Electric Field Near an Infinitely Long Line Charge
Gauss’ Law Derivation:
- Since the line is infinite we could place the origin under the point of interest and turn the problem into two semi-infinite line charges that meet at the origin.
- Next consider two infinitesimal, differential charges dq that are an equal distance from the origin. The x-components of the E-field of the two differential charges are in opposite directions at the any midway point and cancel each other out.
- Tthe E-field at any distance from the wire will only point along the y-axis, perpendicular to the wire. More generally, the will be radial outwards or inwards towards the wire.
- The magnitude of the E-field can be found by determining the contributions from all dq's betweem zero and infinity (i.e. by integrating the contribution of dq) and then doubling the value, E = 2E y.
- Treating the differential charge dq as a point charge, the y-component of the electric field is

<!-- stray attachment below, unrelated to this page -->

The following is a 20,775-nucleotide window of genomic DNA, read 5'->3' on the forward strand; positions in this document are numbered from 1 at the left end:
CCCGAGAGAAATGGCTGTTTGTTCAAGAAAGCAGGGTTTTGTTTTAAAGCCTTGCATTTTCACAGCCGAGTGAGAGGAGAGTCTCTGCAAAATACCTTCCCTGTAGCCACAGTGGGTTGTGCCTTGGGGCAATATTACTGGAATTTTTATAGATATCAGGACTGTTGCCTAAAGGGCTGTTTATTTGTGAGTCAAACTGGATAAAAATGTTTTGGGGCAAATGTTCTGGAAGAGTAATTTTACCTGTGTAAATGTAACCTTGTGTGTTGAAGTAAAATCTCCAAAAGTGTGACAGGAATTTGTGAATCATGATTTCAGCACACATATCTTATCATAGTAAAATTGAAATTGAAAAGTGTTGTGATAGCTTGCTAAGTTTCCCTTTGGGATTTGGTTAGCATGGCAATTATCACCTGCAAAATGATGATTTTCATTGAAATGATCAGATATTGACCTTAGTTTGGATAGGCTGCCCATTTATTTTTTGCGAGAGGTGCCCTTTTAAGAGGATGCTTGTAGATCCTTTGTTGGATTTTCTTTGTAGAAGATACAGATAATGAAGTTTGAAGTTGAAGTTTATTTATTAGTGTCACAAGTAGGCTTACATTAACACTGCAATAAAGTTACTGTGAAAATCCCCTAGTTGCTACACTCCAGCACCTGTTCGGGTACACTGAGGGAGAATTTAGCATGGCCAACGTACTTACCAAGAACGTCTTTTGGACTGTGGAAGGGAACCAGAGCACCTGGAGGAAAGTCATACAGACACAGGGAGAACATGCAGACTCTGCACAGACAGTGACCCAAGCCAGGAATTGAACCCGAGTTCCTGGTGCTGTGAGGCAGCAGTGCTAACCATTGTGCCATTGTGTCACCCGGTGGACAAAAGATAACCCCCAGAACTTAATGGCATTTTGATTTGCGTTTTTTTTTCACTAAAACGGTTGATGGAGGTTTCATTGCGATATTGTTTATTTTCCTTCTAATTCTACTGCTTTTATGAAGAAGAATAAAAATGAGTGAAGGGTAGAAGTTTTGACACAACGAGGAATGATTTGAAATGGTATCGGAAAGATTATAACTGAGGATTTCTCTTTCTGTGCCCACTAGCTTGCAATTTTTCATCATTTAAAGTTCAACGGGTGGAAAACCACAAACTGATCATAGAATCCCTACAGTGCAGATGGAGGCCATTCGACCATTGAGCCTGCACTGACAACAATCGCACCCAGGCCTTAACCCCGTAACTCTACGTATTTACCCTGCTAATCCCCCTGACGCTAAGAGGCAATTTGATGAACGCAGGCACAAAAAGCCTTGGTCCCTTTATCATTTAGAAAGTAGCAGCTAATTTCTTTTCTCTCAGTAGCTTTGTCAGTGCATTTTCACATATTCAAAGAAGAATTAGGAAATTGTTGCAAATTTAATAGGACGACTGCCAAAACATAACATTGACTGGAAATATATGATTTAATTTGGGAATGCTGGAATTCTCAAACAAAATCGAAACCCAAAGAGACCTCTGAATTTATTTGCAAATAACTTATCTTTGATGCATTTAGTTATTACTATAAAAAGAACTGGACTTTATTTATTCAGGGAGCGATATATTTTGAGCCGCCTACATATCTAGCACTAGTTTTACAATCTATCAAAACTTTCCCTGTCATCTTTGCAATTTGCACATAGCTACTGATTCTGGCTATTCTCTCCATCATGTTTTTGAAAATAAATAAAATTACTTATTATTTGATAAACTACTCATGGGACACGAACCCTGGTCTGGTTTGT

- The differential charge can be written as dq = l dx. Where l is charge per unit length which is constant.
- Integrating between zero and infinity,
- Note that as x approaches infinity the value of y can be neglected relative to x in the denominator of the first term so that this term approaches x/x = 1.
- We only solve the problem in one plane passing through the line charge - the xy-plane - but our results are true for any plane and any point. Changing y to r to represent the distance of the point from the line charge, we obtain the generic answer.
- What is amazing is that the E-field is not infinite everywhere in space since there is an infinite amount of charge on the infinite line charge. This happens because the E-field of a point charge drops off as one over distance squared.
Gauss’ Law Derivation:
- First we pick a closed surface which is related to the symmetry of the E-field. Since the E-field is perpendicular to the line charge and has the same value at any fixed distance from the line charge.
- A cylinder centered on the axis of the line charge is the best choice since the E-field is constant on the outer wall of any cylinder and zero on the ends of the cylinder. This choice makes doing the integration to find the electric flux easy.
- Letting L be the length of the cylinder,
- The charge Qinside can be found using the charge density l and the length L , Qinside = l L. Solving for E in Gauss’ Law
The same results as before.